Cloudify Unifies the Cloud Stack
Cloudify is a Cloud orchestration platform developed by GigaSpaces that allows any application to run on any Cloud, public or private, with no code changes. More than three years ago, GigaSpaces anticipated the need for higher level tools to accelerate the onboarding and migration of mission-critical applications to the Cloud.
Since its release, Cloudify has been adopted by many large organizations – including multi-national financial institutions – as a de facto standard for bridging the gap between the IaaS layer and the application layer. With Cloudify, it is now possible to adopt a Cloud automation and orchestration framework that provides IT organizations, systems integrators, software developers and application owners with the ability to quickly deploy applications securely with standard interfaces (APIs).
Cloudify is designed to bring any app to any Cloud, enabling enterprises, ISVs, and managed service providers alike to quickly benefit from the Cloud automation and elasticity that organizations need today. Cloudify helps users maximize application onboarding and automation by externally orchestrating the application deployment and runtime.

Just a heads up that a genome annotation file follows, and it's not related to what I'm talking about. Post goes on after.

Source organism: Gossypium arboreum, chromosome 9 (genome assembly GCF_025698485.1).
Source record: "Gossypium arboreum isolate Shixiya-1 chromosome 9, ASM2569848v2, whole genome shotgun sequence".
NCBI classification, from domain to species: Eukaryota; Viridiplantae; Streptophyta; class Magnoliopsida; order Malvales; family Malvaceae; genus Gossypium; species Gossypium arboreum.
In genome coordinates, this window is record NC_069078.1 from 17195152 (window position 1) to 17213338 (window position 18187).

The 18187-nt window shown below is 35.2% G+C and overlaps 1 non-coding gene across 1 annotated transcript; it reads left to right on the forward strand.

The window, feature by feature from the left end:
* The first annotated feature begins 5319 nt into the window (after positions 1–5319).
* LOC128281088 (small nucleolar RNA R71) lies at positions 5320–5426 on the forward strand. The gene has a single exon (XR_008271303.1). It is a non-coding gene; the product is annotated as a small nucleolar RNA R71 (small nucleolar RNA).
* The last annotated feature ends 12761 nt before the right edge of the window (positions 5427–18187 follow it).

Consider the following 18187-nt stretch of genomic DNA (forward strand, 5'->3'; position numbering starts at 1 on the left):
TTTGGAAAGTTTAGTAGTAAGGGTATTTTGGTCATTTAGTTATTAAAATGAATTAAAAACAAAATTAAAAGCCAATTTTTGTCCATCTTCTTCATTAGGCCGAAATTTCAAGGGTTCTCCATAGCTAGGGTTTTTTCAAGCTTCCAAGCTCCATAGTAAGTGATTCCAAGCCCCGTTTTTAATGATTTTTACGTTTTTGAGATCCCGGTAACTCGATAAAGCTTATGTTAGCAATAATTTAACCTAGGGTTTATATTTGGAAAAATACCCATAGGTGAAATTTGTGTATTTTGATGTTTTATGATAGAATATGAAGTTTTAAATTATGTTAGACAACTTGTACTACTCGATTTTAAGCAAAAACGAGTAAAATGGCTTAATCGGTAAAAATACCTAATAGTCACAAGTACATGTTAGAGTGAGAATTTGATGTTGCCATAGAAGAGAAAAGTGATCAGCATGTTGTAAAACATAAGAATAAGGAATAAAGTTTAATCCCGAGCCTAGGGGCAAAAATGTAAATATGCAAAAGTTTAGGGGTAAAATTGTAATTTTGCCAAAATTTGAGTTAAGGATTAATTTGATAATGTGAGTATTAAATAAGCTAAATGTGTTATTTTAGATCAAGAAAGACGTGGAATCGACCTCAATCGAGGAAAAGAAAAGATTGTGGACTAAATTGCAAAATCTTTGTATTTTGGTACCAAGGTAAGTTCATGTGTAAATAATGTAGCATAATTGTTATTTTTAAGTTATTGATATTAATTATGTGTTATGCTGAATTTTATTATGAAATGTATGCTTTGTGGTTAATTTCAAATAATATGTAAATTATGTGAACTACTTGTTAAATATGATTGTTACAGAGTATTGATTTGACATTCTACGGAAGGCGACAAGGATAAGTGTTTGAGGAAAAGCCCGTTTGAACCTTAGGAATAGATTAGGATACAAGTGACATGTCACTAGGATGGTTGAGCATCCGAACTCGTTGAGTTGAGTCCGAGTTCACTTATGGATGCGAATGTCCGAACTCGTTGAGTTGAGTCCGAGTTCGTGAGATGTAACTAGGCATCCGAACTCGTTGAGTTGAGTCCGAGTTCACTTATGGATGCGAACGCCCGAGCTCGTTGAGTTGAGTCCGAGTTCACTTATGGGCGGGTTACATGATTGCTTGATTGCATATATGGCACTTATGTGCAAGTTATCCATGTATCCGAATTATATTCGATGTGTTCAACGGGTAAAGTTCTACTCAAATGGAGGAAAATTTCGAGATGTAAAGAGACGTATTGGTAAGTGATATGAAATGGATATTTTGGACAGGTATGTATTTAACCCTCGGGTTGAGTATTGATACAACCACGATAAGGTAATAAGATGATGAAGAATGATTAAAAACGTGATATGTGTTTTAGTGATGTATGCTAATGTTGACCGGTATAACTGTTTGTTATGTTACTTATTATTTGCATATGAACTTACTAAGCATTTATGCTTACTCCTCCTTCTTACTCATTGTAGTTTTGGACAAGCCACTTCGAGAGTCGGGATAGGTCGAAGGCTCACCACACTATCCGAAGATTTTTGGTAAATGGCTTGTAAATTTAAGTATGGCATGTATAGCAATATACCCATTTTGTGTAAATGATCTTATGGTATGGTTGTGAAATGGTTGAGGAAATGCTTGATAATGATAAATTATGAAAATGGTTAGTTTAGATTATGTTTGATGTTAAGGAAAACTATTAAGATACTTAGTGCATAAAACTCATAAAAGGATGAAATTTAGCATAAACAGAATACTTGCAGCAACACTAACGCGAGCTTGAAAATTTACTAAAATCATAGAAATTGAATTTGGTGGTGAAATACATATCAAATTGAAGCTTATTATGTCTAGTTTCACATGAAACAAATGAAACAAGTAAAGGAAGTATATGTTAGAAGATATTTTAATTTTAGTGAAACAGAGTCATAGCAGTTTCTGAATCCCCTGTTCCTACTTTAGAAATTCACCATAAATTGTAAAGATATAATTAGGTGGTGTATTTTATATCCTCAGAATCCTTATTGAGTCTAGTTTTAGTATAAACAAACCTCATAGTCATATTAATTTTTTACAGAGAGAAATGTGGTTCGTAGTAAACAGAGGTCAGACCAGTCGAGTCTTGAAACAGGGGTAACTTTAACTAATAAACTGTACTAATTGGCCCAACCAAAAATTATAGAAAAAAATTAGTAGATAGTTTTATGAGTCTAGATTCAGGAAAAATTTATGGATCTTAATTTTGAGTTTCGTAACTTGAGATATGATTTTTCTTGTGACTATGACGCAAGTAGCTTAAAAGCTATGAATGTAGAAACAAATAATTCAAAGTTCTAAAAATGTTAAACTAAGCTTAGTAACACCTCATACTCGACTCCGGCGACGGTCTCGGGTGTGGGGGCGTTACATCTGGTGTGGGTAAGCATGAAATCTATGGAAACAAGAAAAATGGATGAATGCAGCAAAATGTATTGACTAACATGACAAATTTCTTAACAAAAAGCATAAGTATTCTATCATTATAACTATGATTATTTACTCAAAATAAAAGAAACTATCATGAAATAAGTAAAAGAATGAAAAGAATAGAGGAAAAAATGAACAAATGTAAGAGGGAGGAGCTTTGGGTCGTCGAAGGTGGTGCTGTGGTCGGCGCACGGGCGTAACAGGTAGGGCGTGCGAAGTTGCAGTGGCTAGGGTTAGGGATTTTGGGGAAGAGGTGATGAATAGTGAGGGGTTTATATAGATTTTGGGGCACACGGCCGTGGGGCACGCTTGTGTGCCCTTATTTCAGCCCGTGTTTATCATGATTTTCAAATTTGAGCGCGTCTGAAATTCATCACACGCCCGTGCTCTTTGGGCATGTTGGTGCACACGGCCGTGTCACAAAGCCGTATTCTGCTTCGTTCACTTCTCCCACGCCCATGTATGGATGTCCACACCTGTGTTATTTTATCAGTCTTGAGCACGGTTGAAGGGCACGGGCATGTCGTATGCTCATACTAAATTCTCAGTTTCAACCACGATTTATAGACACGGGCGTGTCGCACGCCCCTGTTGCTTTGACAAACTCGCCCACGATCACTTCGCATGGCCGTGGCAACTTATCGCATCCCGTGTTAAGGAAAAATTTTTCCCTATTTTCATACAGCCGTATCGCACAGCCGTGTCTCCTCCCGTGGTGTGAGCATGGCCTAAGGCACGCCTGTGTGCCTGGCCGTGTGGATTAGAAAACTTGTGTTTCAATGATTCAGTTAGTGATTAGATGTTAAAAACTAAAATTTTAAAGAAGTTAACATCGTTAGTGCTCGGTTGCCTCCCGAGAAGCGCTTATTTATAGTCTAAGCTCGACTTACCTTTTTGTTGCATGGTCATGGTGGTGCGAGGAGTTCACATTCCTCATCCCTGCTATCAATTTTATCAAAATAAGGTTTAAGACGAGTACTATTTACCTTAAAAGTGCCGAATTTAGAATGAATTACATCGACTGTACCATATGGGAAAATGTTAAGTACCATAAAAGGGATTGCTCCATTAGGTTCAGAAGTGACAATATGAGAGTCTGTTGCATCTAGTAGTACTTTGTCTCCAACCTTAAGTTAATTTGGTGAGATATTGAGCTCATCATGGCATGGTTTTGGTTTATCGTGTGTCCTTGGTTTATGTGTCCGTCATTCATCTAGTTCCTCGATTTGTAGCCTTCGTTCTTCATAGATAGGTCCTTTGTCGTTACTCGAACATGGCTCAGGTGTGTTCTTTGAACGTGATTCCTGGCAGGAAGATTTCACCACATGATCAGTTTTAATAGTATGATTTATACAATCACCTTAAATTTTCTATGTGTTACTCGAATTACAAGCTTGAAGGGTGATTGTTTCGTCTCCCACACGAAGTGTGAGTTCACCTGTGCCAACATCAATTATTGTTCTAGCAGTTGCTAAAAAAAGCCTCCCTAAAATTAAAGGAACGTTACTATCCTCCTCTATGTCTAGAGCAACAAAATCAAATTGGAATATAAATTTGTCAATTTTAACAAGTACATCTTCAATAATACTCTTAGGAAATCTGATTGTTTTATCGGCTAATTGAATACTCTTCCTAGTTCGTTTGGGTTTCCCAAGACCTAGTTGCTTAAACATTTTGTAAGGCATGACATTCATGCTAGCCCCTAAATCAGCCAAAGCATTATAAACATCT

Cloudify’s DevOps approach treats infrastructure as code, enabling users to describe deployment and post-deployment steps for any application through an external blueprint, which users can then take from Cloud to Cloud, unchanged.
Cloudify is now available as an open source solution under the Apache license agreement or through GigaSpaces directly for those organizations looking for a premium services package. Cloudify and GigaSpaces work with many other open source Cloud automation and orchestration tools such as OpenStack’s Heat as well as Chef and Puppet. Cloudify also enables applications migrating to and from OpenStack, HP’s Cloud Services, Rackspace, AWS, CloudStack, Microsoft Azure and VMWare.